Skip to main content

Christchurch earthquake recovery: A role for the arts?

Christchurch earthquake recovery: A role for the arts? Implications and opportunities

Strategic Forum held 8 April 2011 at the St James Hospitality Suite, Wellington

Hosted by Arts Wellington (in conjunction with the Ministry for Culture and Heritage).

The implications of the Christchurch earthquakes are huge. In the short-term, people were quick to respond, to offer support and to fundraise. But in the medium to long-term, what could the arts community’s response be? How might the arts best support Christchurch’s future? Sylvia Admans outlines effective community renewal after disasters overseas, including in Australia after the Victorian bushfires in 2009. She talks about how the arts can help repair, restore and renew communities after such a profound event.

On the other hand, those in the arts who want to assist Christchurch may be worried about their own future. It can be difficult enough to attract audiences and funding. Discretionary income is under pressure and corporate attention is focused on the Rugby World Cup. In December 2010, the Cultural Philanthropy Taskforce told the Minister for Arts, Culture and Heritage that there was significant, untapped potential for greater private investment in the arts – but, in April 2011, is that still the case? Louise Walsh discusses similar challenges facing the arts in Australia. How have the arts there been able to sustain (and grow) their private support? How did they face the funding challenges of the Rugby World Cup and the Sydney Olympic Games – and the humanitarian challenges of numerous natural disasters?

The forum:

Introduction - Lyndsey O’Reilly, Chair, Arts Wellington (mp3, 0:49 minutes)

Opening comments - Lewis Holden, Chief Executive, Ministry for Culture and Heritage (mp3, 1:55 minutes)

Presentation - Sylvia Admans, Former CEO, Foundation for Rural and Regional Renewal  - Part 1 (mp3, 7:45 minutes)

Trailer - Regional Arts Victoria, At the Coalface [on how the arts make a difference]. Scroll down to view. This video was part of Sylvia Admans’ presentation. (7:03 minutes)

Presentation - Sylvia Admans - Part 2 (mp3, 2:26 minutes)

Presentation - Louise Walsh, Director, Artsupport Australia - Part 1 (mp3, 15:48 minutes)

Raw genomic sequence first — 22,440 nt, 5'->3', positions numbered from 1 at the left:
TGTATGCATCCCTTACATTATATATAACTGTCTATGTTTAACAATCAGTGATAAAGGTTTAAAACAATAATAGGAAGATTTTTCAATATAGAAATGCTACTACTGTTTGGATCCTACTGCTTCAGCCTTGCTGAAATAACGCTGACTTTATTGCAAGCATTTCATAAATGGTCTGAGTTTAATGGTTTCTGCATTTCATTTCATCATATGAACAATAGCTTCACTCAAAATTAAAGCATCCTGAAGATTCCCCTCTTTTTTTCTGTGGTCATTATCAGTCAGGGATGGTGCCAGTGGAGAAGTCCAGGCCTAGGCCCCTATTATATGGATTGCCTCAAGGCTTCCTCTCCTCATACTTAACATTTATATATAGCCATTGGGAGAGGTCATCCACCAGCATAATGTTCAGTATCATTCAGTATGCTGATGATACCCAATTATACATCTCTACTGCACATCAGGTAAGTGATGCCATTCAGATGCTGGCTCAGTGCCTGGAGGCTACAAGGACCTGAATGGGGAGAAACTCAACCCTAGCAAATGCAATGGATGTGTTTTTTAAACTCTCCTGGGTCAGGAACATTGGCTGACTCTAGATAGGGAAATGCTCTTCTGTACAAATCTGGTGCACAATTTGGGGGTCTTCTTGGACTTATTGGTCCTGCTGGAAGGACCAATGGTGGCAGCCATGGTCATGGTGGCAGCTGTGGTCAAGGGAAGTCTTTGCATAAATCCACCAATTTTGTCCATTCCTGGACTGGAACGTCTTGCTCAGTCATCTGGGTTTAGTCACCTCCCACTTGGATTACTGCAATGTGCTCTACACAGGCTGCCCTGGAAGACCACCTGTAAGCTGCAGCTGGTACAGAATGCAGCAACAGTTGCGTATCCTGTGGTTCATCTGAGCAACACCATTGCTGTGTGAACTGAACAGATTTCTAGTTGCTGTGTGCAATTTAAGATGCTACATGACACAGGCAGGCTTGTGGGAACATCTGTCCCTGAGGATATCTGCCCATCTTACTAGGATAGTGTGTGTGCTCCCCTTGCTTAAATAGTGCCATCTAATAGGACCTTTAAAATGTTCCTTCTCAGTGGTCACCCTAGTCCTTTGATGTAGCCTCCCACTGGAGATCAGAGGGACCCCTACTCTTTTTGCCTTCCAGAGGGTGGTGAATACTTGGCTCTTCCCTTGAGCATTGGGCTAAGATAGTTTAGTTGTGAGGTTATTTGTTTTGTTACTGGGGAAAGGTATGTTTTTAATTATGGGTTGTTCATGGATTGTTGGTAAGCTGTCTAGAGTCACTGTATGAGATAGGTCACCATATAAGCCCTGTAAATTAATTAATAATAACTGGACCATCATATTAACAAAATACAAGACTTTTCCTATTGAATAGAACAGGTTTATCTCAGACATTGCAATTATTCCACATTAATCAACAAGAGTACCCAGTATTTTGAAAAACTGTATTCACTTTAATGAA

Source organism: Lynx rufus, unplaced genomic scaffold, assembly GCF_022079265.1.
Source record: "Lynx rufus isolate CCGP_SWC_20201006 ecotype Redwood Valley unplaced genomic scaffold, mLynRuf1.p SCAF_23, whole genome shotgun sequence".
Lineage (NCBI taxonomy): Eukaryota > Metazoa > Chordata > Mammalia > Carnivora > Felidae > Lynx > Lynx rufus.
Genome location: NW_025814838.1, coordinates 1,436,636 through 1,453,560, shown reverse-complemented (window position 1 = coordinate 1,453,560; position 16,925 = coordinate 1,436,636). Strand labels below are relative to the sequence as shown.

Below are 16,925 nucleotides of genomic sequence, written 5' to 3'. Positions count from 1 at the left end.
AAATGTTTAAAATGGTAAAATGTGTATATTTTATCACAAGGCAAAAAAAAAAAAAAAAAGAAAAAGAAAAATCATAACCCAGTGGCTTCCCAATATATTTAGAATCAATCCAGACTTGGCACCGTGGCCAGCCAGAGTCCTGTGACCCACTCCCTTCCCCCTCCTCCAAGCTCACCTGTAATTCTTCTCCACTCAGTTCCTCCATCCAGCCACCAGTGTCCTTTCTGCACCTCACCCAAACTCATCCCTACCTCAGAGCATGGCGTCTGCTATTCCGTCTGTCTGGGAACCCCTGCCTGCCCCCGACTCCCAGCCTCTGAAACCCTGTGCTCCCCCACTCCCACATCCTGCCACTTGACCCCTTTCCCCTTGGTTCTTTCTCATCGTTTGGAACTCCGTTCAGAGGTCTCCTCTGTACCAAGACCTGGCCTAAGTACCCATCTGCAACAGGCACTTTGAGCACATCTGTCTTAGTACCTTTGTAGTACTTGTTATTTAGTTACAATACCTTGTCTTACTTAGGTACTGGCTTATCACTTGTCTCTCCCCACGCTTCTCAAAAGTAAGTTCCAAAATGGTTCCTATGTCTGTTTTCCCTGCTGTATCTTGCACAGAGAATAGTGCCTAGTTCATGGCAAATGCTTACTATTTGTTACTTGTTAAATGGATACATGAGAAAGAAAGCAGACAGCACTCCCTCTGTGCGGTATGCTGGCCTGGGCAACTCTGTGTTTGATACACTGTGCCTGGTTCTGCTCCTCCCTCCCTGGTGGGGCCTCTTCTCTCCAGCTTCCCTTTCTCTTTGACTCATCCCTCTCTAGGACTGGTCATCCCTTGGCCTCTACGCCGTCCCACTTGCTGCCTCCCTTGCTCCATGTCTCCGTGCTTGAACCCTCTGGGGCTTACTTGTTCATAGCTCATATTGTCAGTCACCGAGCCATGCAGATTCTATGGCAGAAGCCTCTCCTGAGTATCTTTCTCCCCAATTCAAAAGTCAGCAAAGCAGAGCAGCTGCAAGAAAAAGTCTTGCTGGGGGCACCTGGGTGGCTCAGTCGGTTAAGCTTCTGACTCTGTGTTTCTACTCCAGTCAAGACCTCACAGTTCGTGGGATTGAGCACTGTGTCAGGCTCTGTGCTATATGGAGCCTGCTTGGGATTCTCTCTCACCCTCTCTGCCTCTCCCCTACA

Presentation - Louise Walsh - Part 2 (mp3, 20:00 minutes).

The speakers:

Sylvia Admans

Sylvia Admans is the CEO of The RE Ross Trust, a charitable trust in Victoria, Australia. Sylvia joined the Ross Trust following nine years as CEO of the Foundation for Rural and Regional Renewal (FRRR). Following the Victorian bushfires, FRRR designed a collaborative Repair-Restore-Renew Grants Programme, an innovative partnership between philanthropy, community and government to assist community recovery in bushfire-affected communities. Prior to FRRR, Sylvia worked in the philanthropic sector as Manager Charitable Services, ANZ Trustees and an Adviser to Philanthropy Australia. Sylvia was a senior manager with the Australian Public Service for many years. She is also a qualified librarian, a Graduate of the Australian Rural Leadership Programme, a Churchill Fellow and holds a Diploma, Australian Institute of Company Directors.

Louise Walsh

Louise Walsh is the Director of Artsupport Australia, an initiative launched by the Prime Minister in August 2003 to grow cultural philanthropy in Australia. Originally a lawyer at Allens Arthur Robinson in Sydney, Louise went on a non-legal secondment in 1992 to the Sydney Olympic Games Bid, as Community Relations Manager, and she then joined the Games’ Organising Committee’s Marketing and Sponsorship team in 1994. From early 1998, Louise was Director, Look of the City (for the City of Sydney) and in 1999 she was employed to fundraise for the Sydney Symphony, as Director of Development. Louise is the founding director of Artsupport Australia, which to date has facilitated the raising of over AUD $50 million - and much more indirectly - in philanthropic income for approximately 200 artists and 600 arts organisations nationally.



Updated on 23rd July 2015